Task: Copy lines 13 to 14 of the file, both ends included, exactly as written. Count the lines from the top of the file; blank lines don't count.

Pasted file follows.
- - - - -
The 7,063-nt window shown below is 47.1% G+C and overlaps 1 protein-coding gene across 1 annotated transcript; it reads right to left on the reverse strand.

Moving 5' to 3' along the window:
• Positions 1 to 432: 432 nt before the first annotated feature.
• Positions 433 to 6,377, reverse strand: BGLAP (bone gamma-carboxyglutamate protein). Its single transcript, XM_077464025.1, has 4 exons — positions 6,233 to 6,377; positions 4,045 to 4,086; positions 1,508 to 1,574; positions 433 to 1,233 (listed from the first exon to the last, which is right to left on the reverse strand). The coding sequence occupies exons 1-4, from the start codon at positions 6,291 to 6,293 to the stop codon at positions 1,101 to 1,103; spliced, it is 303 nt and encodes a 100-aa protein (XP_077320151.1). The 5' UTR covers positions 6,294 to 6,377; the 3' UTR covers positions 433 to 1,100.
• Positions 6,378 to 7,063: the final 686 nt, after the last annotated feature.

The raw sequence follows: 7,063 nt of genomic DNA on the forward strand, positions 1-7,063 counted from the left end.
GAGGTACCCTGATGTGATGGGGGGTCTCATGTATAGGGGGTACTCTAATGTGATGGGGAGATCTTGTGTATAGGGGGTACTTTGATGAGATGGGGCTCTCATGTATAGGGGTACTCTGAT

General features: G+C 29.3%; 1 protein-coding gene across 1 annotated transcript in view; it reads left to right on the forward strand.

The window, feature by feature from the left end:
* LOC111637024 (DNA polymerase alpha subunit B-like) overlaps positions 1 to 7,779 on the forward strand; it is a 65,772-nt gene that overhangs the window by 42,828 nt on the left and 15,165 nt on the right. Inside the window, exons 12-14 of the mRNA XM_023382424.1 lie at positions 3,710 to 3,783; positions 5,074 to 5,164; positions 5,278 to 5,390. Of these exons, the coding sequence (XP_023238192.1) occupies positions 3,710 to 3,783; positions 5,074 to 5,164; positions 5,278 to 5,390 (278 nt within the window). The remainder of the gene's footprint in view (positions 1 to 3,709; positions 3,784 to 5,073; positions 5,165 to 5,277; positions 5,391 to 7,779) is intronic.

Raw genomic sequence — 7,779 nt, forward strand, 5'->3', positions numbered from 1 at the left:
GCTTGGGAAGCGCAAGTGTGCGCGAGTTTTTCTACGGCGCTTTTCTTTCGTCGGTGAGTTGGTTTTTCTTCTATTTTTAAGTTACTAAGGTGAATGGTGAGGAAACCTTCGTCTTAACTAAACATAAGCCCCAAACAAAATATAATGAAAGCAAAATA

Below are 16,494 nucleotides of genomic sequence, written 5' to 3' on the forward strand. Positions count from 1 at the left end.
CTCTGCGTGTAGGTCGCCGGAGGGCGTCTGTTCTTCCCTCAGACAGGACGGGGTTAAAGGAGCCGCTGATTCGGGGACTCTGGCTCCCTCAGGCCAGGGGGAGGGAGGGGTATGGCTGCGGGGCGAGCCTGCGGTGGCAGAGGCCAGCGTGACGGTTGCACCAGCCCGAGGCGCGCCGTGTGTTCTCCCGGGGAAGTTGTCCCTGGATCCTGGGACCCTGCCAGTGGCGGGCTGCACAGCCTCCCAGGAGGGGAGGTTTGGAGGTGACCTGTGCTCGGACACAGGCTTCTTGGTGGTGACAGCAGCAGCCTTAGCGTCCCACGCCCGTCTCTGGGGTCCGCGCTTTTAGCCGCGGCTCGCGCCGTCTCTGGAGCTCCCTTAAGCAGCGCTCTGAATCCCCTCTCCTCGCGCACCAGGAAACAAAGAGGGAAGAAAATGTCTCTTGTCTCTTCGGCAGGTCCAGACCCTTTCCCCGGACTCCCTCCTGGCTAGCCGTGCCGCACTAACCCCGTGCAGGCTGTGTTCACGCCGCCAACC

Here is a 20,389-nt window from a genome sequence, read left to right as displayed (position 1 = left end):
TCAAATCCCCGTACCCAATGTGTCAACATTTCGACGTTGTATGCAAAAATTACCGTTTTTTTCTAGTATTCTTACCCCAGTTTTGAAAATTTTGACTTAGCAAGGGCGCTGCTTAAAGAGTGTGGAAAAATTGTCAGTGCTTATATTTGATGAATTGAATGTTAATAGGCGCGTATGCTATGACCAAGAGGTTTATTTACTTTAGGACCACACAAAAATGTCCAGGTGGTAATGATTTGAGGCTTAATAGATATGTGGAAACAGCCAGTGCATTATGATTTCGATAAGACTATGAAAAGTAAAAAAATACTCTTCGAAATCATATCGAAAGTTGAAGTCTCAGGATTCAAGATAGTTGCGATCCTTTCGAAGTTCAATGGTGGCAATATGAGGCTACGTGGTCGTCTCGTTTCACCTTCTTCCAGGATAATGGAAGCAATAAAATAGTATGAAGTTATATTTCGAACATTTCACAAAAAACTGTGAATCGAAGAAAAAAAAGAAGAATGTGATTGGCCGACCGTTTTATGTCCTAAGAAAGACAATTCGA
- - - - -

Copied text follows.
Below are 16,494 nucleotides of genomic sequence, written 5' to 3' on the forward strand. Positions count from 1 at the left end.
CTCTGCGTGTAGGTCGCCGGAGGGCGTCTGTTCTTCCCTCAGACAGGACGGGGTTAAAGGAGCCGCTGATTCGGGGACTCTGGCTCCCTCAGGCCAGGGGGAGGGAGGGGTATGGCTGCGGGGCGAGCCTGCGGTGGCAGAGGCCAGCGTGACGGTTGCACCAGCCCGAGGCGCGCCGTGTGTTCTCCCGGGGAAGTTGTCCCTGGATCCTGGGACCCTGCCAGTGGCGGGCTGCACAGCCTCCCAGGAGGGGAGGTTTGGAGGTGACCTGTGCTCGGACACAGGCTTCTTGGTGGTGACAGCAGCAGCCTTAGCGTCCCACGCCCGTCTCTGGGGTCCGCGCTTTTAGCCGCGGCTCGCGCCGTCTCTGGAGCTCCCTTAAGCAGCGCTCTGAATCCCCTCTCCTCGCGCACCAGGAAACAAAGAGGGAAGAAAATGTCTCTTGTCTCTTCGGCAGGTCCAGACCCTTTCCCCGGACTCCCTCCTGGCTAGCCGTGCCGCACTAACCCCGTGCAGGCTGTGTTCACGCCGCCAACC